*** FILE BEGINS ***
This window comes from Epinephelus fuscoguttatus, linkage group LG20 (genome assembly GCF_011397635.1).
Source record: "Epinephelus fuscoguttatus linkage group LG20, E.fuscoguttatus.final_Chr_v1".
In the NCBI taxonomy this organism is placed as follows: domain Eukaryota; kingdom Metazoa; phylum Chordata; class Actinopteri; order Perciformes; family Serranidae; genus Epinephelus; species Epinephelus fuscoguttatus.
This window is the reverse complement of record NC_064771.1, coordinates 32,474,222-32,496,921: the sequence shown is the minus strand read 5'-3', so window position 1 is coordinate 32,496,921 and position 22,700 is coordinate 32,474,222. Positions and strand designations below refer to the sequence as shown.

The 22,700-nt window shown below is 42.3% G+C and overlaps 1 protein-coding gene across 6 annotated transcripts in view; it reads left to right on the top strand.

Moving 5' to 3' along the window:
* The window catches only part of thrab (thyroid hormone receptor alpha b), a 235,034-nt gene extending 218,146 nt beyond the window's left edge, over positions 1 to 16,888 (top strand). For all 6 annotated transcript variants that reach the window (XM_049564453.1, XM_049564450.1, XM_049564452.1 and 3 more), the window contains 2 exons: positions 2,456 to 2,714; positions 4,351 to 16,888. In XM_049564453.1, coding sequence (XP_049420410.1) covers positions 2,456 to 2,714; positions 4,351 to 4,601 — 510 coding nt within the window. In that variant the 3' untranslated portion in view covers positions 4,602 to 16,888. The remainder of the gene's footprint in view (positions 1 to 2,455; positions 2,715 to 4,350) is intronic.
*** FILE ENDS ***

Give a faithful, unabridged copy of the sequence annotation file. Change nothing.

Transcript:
This window comes from Epinephelus fuscoguttatus, linkage group LG20 (genome assembly GCF_011397635.1).
Source record: "Epinephelus fuscoguttatus linkage group LG20, E.fuscoguttatus.final_Chr_v1".
In the NCBI taxonomy this organism is placed as follows: domain Eukaryota; kingdom Metazoa; phylum Chordata; class Actinopteri; order Perciformes; family Serranidae; genus Epinephelus; species Epinephelus fuscoguttatus.
This window is the reverse complement of record NC_064771.1, coordinates 32,474,222-32,496,921: the sequence shown is the minus strand read 5'-3', so window position 1 is coordinate 32,496,921 and position 22,700 is coordinate 32,474,222. Positions and strand designations below refer to the sequence as shown.

The 22,700-nt window shown below is 42.3% G+C and overlaps 1 protein-coding gene across 6 annotated transcripts in view; it reads left to right on the top strand.

Moving 5' to 3' along the window:
* The window catches only part of thrab (thyroid hormone receptor alpha b), a 235,034-nt gene extending 218,146 nt beyond the window's left edge, over positions 1 to 16,888 (top strand). For all 6 annotated transcript variants that reach the window (XM_049564453.1, XM_049564450.1, XM_049564452.1 and 3 more), the window contains 2 exons: positions 2,456 to 2,714; positions 4,351 to 16,888. In XM_049564453.1, coding sequence (XP_049420410.1) covers positions 2,456 to 2,714; positions 4,351 to 4,601 — 510 coding nt within the window. In that variant the 3' untranslated portion in view covers positions 4,602 to 16,888. The remainder of the gene's footprint in view (positions 1 to 2,455; positions 2,715 to 4,350) is intronic.